My grandma didn’t know what to wear anymore

Last time I visited my grandma, she was quite –rightfully– upset with the fact that one of the telephone services she’s been using for decades had been disabled without notice.

Her daily routine for the past few decades has been to dial a number provided by her phone company every morning and be greeted with that day’s weather forecast. Said service would give her just enough to know what to wear and whether to bring an umbrella or not so she could get on with her day.

The millennial inside me very quickly came up with the “I’ll just get her an Amazon Echo” solution, but the idea fell flat when I realised her house doesn’t have WiFi. Even if it did, I would be effectively volunteering for eternal family support on that device.

So I took a step back and decided to build her the experience she loved and trusted for many years.

Before we start

I want this to be as “maintenance free” as possible. I don’t want to think about servers, deployments or code maintenance, so we will build this using Twilio Studio. That way, everything is hosted by Twilio, and even if I need to make changes, all I need to do is log in to the Twilio Console.

When subscribed to OpenWeatherMap, head to the API Keys page and make a note of the key it generated for you.

Building the flow

Head to the Twilio Studio Dashboard and create a new flow. I called mine “Weather for Grandma” and chose Start from Scratch.

In that flow, add an HTTP Request widget and connect it to Incoming Call. We’re telling our flow to make an HTTP request every time a new call comes in to a number. We will configure that in just a minute.

Click on the HTTP Request widget, then change the Request Method to GET and the Request URL to the following, making sure you replace “YOUR-API-KEY” with the API key you took note earlier:

http://api.openweathermap.org/data/2.5/weather?q=London,uk&units=metric&appid=YOUR-API-KEY

I’ve used London, UK as the location for my weather forecast. Change that accordingly with the units you’d like to use and your grandma’s address. You can choose between various options such as zip codes or even geo-location. More information here.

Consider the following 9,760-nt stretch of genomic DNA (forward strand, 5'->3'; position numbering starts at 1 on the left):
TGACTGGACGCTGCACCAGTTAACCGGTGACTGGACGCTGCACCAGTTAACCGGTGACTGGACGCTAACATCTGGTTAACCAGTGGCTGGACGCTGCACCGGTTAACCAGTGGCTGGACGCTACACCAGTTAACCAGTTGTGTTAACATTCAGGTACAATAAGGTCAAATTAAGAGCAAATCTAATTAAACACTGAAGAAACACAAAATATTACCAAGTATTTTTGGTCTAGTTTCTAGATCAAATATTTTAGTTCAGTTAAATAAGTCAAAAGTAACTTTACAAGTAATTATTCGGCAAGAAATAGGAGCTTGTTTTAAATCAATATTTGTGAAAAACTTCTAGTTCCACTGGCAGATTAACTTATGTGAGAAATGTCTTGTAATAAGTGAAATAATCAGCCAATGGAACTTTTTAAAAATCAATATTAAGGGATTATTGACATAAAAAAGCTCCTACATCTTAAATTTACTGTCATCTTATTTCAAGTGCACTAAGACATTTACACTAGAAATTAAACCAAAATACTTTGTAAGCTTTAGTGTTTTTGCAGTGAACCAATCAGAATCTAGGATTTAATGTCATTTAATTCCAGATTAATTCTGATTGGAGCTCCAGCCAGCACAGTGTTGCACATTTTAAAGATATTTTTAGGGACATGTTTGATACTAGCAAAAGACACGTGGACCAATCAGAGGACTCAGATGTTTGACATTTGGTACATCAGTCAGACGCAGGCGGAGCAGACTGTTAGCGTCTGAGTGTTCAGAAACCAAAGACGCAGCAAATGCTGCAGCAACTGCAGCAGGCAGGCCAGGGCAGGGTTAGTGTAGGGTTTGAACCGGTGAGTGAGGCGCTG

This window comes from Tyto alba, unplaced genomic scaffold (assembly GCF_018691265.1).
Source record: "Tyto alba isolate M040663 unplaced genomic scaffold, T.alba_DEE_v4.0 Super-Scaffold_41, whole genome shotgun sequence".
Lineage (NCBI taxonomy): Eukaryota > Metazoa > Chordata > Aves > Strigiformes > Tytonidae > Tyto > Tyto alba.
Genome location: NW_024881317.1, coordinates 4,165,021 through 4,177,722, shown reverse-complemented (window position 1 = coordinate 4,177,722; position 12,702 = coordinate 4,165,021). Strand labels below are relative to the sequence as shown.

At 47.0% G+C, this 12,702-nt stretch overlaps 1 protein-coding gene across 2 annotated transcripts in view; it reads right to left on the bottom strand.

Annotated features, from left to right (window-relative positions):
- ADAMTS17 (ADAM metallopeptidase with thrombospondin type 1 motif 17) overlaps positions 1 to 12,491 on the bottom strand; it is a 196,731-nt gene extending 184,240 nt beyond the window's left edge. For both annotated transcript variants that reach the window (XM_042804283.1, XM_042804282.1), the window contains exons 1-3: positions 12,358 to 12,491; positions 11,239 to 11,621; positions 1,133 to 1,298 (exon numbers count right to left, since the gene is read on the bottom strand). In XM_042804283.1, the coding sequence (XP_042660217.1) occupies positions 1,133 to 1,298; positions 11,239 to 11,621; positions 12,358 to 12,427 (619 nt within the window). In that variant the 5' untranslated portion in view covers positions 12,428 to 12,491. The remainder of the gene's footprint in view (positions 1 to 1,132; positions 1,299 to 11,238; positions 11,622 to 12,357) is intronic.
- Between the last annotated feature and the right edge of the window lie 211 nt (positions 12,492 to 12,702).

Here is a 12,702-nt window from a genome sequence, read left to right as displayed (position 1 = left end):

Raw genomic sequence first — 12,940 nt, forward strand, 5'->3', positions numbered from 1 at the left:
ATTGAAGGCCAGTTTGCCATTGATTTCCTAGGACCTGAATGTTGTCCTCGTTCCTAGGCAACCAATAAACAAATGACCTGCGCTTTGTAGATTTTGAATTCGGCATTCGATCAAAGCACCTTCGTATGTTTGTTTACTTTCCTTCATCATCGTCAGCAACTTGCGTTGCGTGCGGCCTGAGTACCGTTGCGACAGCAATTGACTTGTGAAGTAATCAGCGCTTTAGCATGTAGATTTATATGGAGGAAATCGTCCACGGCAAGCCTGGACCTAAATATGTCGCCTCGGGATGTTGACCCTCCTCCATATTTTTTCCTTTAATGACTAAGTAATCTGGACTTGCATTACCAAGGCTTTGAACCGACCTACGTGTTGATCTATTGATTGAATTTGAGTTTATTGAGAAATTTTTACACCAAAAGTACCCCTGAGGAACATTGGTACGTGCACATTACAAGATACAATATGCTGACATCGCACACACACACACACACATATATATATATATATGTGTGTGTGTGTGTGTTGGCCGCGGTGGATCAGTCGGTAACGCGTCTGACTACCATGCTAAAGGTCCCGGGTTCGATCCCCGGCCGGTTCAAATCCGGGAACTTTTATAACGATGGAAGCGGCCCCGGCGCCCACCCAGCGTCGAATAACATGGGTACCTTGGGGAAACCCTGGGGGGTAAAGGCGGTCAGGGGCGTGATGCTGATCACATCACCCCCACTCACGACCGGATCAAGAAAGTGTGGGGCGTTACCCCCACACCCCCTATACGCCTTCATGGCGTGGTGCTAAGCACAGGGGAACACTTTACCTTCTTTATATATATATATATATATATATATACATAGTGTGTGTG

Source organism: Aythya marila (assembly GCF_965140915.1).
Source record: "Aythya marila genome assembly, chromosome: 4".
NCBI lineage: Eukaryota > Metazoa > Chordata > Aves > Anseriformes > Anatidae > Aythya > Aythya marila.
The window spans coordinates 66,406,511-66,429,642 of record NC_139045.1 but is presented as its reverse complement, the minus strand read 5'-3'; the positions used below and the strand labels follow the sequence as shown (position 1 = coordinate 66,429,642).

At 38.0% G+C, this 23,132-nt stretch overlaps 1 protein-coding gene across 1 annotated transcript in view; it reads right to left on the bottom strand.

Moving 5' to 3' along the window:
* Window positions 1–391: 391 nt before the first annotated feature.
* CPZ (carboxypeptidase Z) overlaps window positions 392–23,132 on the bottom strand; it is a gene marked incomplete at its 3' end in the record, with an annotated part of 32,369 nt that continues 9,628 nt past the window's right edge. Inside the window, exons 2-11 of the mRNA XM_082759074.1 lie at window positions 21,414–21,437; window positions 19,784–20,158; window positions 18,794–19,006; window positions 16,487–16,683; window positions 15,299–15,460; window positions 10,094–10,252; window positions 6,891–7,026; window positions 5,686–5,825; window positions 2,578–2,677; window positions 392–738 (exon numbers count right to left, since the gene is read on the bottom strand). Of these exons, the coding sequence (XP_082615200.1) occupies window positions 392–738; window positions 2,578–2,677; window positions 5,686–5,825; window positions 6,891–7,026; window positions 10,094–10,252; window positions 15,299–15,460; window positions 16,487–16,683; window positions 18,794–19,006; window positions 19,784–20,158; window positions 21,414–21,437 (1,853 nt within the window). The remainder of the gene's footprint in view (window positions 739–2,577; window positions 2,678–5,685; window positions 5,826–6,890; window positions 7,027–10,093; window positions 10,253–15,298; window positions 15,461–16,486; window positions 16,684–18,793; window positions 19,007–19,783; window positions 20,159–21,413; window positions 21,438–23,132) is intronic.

In that widget, there will be two connectors, one for Success and one for Fail. If our API request is successful, we’re going to want to check that the results aren’t blank. Add a Split Based On… widget and connect it with Success.

Click on the new split widget. On the right pane choose Transitions and click New Transition. Choose the Is Not Blank option and hit Save. You will then see a tooltip saying “Value to test has not been set”. Click the link that says “Set value now” and under Variable to Test choose body.

Lastly, add a Say/Play widget and connect it to the Is Not Blank transition you’ve just created.

Because we know what the structure of the JSON returned by the OpenWeatherMap API is, we can just access its values directly. There’s a sample response here if you want to get more information.

Still, in the Say/Play widget add the following to the Text to Say field in the right pane:

Good day, the expectation for today is {{widgets.http_1.parsed.weather[0].description}} and the temperature is {{widgets.http_1.parsed.main.temp}} degrees.

The above not only configures the message we want our grandma to hear but reads variables from the API response which Twilio Studio has automatically parsed.
We’re done with this flow, and it should look like this now:

Configuring our phone number

Now that we have a flow, we will configure a phone number so when our grandma calls it the flow triggers. Head to the phone numbers page and get a new number or use an existing one.

Under Voice & Fax choose Studio Flow to be used when a call comes in and then choose the flow you just created from the list.

Save it and give it a ring. You should hear something like this:

A happy grandma!

Nothing like getting to my grandma’s place and seeing that peace has been re-established and she can now focus on more important things – 🥘🥞🍕🍖🍨.

Best of all, we can always make some nice changes to our flow if we like. These could be things like changing locations for when grandma is away, giving her a personal greeting on her birthday or even adding this same functionality to be triggered via SMS.

How will you make your grandma or loved one happy today? I would love for you to share your ideas with me via @marcos_placona or by leaving a comment below.

  • Ripulryu

    interesting way to put the tutorial :)